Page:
The three channels — Ekushey Television, Bangla Vision and Islamic TV — were inaccessible for viewers between 3 pm that day, approximately an hour before the opposition leader began her address, until 6:30 pm, after she concluded. Staff at the affected TV channels revealed that the Cable Operators’ Association of Bangladesh (COAB) had been asked by the government to suspend the transmission of the three channels for this length of time. There were also reports that emerged then, that the Bangladesh Telecommunications Regulatory Commission (BTRC), which grants licences for use of the broadcast spectrum, may have directly intervened with certain channels to dissuade them from covering the opposition rally live.
Following this, notice was issued to Ekushey TV by the National Board of Revenue for failure to submit tax returns for three years. The channel claimed that it was yet to complete a financial audit for the years in question since it was preparing for an initial public offering (IPO) of shares. The alibi may not have been very strong, but the event fed into the story of deep partisan divisions and a vindictive attitude by those in authority towards media outlets that do not offer unconditional support to the Awami League (AL), the party that has been in power since early 2009.
Soon afterwards, it was reported that nineteen journalists in the south-western district of Pirojpur had presented themselves to the district police station on March 14, demanding protection from threats issued by the district branch of the ruling party at a public rally the previous day. The journalists were reportedly threatened with violence following their publication in local newspapers of critical reports about two members of the elected district council. The reports, which alleged that two local politicians had been involved in corruption and nepotism, were subsequently republished by daily newspapers and news channels based in
Dhaka. Members of the ruling party were then reported to have told the journalists that if they continued publishing critical reports about the two elected members of the district council, they would be forced to leave town or “chopped into pieces and buried”.
It was a time of heightening confrontation in
and the media was caught in the crossfire. In February 2012, a coup attempt by Islamist elements within the army was seemingly discovered and thwarted. Around then, Prime Minister Sheikh Hasina Wajid raised the temperature in her war of words with the opposition. Press freedom as an issue was debunked. As the Prime Minister then said, the media was guilty of “exaggeration”. Under the newly gained freedom under her regime, the press was “writing at its will, no matter what is right and what is wrong”. Bangladesh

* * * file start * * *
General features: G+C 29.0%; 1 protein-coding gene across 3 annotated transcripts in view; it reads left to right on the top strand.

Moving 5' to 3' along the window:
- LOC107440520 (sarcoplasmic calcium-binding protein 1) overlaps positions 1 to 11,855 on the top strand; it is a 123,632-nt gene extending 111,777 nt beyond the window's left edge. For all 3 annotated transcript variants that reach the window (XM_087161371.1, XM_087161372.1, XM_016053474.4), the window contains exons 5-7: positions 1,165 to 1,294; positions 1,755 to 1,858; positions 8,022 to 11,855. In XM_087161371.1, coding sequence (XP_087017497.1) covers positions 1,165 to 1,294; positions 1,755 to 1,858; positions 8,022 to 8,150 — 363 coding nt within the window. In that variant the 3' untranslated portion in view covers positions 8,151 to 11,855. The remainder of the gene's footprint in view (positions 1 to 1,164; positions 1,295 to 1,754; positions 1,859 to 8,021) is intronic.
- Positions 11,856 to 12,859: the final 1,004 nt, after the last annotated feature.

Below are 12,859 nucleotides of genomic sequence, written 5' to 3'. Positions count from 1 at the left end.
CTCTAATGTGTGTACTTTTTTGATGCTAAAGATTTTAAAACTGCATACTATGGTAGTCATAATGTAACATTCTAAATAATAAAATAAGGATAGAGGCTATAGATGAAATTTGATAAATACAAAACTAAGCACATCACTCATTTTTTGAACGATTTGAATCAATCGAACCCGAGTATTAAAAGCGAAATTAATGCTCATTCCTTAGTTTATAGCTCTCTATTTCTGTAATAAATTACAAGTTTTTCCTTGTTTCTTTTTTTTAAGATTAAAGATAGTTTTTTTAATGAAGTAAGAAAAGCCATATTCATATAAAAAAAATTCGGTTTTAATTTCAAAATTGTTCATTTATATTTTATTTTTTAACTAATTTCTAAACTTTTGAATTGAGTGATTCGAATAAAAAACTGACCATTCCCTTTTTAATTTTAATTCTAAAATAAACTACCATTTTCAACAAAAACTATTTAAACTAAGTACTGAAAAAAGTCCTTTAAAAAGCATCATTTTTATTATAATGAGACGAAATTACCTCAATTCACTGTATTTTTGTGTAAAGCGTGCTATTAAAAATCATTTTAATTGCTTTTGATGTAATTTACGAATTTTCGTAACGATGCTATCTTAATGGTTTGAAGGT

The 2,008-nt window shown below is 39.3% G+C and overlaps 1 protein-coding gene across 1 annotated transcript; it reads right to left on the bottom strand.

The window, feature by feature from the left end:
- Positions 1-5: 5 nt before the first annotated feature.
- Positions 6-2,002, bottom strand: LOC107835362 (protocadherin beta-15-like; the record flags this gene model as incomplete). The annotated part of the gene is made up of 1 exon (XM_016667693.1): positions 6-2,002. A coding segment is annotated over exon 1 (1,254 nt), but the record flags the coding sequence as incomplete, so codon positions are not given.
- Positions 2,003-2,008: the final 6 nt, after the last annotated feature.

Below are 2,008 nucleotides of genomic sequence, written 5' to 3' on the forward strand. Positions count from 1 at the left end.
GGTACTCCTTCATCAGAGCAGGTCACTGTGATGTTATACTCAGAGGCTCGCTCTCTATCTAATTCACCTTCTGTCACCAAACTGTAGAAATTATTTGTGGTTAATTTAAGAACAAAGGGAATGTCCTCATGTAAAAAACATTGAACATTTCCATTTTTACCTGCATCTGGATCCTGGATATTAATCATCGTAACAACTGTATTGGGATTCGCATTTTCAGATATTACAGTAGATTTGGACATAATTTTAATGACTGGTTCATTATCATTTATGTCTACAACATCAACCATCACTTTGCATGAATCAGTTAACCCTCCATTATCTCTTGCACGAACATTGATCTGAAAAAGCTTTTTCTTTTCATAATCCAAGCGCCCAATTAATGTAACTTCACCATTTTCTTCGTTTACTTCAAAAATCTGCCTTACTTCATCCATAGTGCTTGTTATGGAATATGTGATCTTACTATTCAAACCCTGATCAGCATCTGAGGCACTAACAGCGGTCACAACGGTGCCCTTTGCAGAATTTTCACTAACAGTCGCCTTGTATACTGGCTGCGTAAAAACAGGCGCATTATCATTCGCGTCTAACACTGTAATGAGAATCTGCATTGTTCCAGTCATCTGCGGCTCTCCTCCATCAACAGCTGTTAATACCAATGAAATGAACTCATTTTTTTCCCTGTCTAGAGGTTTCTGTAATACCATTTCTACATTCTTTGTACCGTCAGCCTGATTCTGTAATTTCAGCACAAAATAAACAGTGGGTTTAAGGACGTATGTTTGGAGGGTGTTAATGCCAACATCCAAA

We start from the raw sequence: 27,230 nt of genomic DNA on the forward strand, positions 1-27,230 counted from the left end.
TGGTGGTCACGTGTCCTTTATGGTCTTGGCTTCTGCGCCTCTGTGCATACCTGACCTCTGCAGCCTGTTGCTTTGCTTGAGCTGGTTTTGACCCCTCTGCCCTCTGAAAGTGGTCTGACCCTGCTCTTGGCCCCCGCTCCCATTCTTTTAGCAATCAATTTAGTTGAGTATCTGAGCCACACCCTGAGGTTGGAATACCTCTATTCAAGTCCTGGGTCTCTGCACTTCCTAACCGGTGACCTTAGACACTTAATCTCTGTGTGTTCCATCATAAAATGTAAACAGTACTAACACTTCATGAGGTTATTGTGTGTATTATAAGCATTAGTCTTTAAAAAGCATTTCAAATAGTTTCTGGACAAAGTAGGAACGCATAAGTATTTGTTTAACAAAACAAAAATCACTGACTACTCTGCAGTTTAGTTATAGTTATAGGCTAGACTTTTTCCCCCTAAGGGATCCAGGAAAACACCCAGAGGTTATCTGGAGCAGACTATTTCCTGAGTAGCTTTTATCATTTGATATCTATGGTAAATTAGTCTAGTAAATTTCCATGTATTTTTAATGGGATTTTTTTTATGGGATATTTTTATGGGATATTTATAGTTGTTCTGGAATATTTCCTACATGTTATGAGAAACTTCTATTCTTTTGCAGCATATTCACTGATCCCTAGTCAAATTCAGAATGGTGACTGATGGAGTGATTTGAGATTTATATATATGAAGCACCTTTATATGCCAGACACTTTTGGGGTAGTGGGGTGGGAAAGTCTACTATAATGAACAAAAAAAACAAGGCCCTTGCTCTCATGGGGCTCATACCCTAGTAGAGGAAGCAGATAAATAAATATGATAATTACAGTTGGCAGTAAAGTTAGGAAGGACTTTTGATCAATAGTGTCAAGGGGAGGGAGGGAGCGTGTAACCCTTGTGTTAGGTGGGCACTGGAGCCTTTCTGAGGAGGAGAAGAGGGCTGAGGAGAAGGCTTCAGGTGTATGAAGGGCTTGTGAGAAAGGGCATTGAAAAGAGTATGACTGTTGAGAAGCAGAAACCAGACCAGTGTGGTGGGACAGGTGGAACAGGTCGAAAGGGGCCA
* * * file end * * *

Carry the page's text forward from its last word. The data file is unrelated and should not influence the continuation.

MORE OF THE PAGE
This was a freedom that it did not enjoy under the reign of the parties now in opposition, said the Prime Minister. As she said it then, the press used to receive “invisible advice” from certain quarters all through the BNP’s tenure in office that began in 2001. Not one of the cases of the sixteen journalists killed during that time had been properly investigated, she said.
The ruling party followed with a mass rally on 7 March 2012 as a preemptive gesture ahead of the opposition show of strength of 13 March. Disruptions caused to civic life in the city featured widely in media reporting of the 7 March rally. When the government took recourse to extraordinary measures to ensure that the opposition rally of 13 March was deprived of mass participation and denied due media coverage, editorial commentary tended to be extremely critical. As the Daily Star,
Bangladesh’s leading English newspaper, commented editorially: “The tragedy for the is that in attempting to suppress the opposition it has suppressed the citizens. Ordinary people were subjected to indescribable sufferings just to prevent the BNP from holding its rally. .... We also condemn the fact that the mass media, especially the electronic media, duties during yesterday’s opposition programme. Several TV stations were barred from airing uninterrupted live coverage of the rally. A few channels that were covering stories of public sufferings during the course of the day were visited by intelligence people and told to tone down their coverage. In other cases the cable operators were partially prevailed upon to take some channels off the air during the peak hours of the opposition’s rally. Such blatant interference in the media’s function amounts to suppression of the freedom of the media and public’s inalienable right to know”. AL